Due to their low risk nature, most fixed income investments do not offer very high returns. However, what they offer is a stable source of income. Investors either receive a fixed amount of income at regular intervals in the form of interest payments on their holding, or a cumulative amount comprising the principal plus the total interest received at the end of the holding period.
Some fixed income investments can also potentially offer attractive returns. However, it’s important to remember that these fixed income investments involve higher levels of risk and may not offer the same types of downside protection that vanilla fixed income investments do.
Risks to keep in mind when investing in fixed income investments
There are four major risks associated with fixed income securities. These include:
Interest rate risk
Bond prices have an inverse relationship with interest. When interest rates rise, the price of a bond falls. This means that the value of the fixed income investment in your portfolio will decrease with an increase in interest rates. This could cause some volatility in your portfolio.
Inflation refers to the general increase in prices and the impact on an individual’s purchasing power. One of the main advantages of fixed income investments is that they offer a fixed rate of return. However, if the rate of return is lower than the rate of price increase i.e. inflation, the investor will lose purchasing power. But this condition is rare in a stable economy.
Plain vanilla fixed income investments offer a fixed rate of return that is generally lower than the return offered by many investments. However, investors can improve their bond yields by taking higher levels of risk and investing in corporate bonds. These bonds may offer higher yields but are also relatively riskier.
The higher risk arises from the possibility that the issuing company could default on its obligation due to which investors may not receive the full value of the invested capital. This is the credit risk.
This is the inability of bondholders to easily sell the fixed income investment at fair value. These risks can be cleverly managed by spreading the portfolio over several types of fixed income investments.
Fixed income investment options
Within the fixed income asset class, investors have the opportunity to invest in a wide range of instruments that offer different levels of return and are located at different points of the risk spectrum.
Investors looking for guaranteed returns may want to consider investing in the following areas:
- Public provident fund (PPF)
- Bank term deposits (FD)
- Government-issued bonds
- National Savings Certificates (NSC)
- Debt mutual funds
For more sophisticated investors looking for higher risk-adjusted returns, there are various options like the following:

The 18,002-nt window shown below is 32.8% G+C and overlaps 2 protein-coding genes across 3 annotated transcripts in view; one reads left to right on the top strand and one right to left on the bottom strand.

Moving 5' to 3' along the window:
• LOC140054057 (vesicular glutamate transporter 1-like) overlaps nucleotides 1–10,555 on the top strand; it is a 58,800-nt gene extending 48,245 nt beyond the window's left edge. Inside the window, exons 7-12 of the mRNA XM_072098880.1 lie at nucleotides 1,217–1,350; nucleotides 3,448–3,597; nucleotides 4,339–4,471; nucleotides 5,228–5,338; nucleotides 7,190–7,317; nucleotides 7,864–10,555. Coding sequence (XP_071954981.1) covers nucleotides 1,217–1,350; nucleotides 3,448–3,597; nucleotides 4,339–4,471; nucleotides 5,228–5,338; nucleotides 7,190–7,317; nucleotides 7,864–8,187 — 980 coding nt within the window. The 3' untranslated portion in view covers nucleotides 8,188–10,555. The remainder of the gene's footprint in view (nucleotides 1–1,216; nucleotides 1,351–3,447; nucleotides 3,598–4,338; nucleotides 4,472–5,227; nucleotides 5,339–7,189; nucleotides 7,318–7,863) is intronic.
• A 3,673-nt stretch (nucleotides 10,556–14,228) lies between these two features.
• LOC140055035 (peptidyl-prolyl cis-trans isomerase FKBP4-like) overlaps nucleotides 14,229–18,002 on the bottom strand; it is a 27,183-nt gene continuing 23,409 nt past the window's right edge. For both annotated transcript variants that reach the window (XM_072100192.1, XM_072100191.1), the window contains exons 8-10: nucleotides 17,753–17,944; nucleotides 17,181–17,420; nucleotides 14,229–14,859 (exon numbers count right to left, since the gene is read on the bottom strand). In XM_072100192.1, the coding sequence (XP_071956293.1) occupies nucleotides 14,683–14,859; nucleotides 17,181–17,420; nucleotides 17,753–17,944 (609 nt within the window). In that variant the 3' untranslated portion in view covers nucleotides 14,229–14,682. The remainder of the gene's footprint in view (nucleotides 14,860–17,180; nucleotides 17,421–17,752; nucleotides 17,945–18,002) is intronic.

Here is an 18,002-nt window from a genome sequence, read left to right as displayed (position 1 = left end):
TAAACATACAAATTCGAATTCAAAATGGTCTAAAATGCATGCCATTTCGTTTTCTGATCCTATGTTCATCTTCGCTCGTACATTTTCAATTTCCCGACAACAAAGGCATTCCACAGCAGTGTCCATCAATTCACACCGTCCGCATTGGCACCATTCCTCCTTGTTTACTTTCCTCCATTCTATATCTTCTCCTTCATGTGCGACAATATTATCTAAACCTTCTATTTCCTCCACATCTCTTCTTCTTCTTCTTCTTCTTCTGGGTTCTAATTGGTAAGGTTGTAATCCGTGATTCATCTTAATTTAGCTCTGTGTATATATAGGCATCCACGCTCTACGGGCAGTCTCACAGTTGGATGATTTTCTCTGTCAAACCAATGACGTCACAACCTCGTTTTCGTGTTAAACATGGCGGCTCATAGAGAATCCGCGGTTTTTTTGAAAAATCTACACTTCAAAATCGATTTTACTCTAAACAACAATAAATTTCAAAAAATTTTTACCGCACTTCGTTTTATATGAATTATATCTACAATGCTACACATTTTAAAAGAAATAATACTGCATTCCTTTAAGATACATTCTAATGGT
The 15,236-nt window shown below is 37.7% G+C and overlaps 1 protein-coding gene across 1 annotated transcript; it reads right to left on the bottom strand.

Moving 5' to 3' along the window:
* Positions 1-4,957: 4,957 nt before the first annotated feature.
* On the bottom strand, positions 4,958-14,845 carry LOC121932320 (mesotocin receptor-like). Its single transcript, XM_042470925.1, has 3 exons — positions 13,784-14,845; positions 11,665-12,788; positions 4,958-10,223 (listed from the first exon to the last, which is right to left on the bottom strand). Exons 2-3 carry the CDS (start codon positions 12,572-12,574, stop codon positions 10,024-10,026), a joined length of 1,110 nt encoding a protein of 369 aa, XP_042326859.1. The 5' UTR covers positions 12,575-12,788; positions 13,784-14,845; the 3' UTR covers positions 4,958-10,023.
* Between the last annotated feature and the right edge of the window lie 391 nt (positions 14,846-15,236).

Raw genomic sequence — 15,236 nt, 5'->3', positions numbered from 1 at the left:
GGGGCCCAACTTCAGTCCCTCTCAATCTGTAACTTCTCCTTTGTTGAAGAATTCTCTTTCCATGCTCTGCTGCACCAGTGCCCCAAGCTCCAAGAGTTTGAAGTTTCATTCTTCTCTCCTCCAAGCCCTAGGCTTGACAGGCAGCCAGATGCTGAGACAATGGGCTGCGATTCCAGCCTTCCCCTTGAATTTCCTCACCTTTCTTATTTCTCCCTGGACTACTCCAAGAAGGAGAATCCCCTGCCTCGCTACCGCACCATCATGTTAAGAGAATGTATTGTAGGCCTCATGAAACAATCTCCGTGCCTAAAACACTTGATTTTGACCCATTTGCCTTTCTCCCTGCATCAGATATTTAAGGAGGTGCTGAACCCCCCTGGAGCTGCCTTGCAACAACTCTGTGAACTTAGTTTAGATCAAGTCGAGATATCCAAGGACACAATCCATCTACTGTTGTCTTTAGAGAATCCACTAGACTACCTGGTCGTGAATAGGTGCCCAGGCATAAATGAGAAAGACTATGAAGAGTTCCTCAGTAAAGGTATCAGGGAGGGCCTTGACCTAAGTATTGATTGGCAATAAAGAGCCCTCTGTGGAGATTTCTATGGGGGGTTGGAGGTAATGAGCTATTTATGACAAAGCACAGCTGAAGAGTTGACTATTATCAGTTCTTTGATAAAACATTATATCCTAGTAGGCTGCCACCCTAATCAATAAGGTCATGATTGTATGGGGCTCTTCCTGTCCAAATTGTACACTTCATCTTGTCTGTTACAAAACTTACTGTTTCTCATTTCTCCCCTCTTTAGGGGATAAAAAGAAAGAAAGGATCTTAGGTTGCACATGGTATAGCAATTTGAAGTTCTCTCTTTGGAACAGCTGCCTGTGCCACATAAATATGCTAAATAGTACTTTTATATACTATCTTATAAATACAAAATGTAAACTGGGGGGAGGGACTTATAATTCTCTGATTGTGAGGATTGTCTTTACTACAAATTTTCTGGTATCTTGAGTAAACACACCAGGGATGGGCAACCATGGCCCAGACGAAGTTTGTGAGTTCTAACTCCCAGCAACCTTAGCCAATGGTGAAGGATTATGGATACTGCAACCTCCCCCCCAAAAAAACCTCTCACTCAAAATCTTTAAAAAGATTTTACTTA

- Corporate FD
- Non-convertible debentures (NCDs)
- Structured debt products
These can potentially generate a higher return in a low interest rate environment with a slightly higher level of risk.
Tax treatment of fixed income investments
The tax treatment of fixed income investments depends on the type of investment. Some points to note include:
- Certain investments like those made in PPFs, NSCs, 5-year bank deposits, etc. may be claimed as a tax deduction under Section 80C of the Income Tax Act.
- Gains realized on investment in debt mutual funds are divided into short-term capital gains, that is, gains made on an investment redeemed within three years of the date of grant or grant. purchase and long-term capital gains, that is, gains made on investments redeemed after a period of three years. Short-term capital gains tax (STCG) is the applicable tax rate of the investor. Long-term capital gains tax (LTCG) is 20% with indexation benefits.
- The taxation of bond investments will vary depending on the length of ownership and whether they are listed or unlisted. To better understand the tax implications of fixed income investments, it would be advisable to consult your advisor.
- In the case of non-taxable bonds, interest earned on these bonds is exempt from tax. However, capital gains resulting from the sale of tax-free bonds are still taxed in accordance with the above guidelines.
Investors can cope with the constantly changing investment environment by diversifying their investments across multiple asset classes. Some asset classes, such as fixed income investments, offer fixed returns and are relatively safe. These investments provide the investor with the necessary stability and visibility into future returns.
On the other hand, equity investments have the potential to generate attractive returns over the long term. However, these investments are associated with higher levels of risk. The composition of these asset classes in the portfolio will depend on the investor’s risk profile, return requirements and the investment schedule.
It is important to remember that only a stable portfolio with a solid foundation will be able to generate long term returns. From this perspective, fixed income investments play an important role in building a strong portfolio.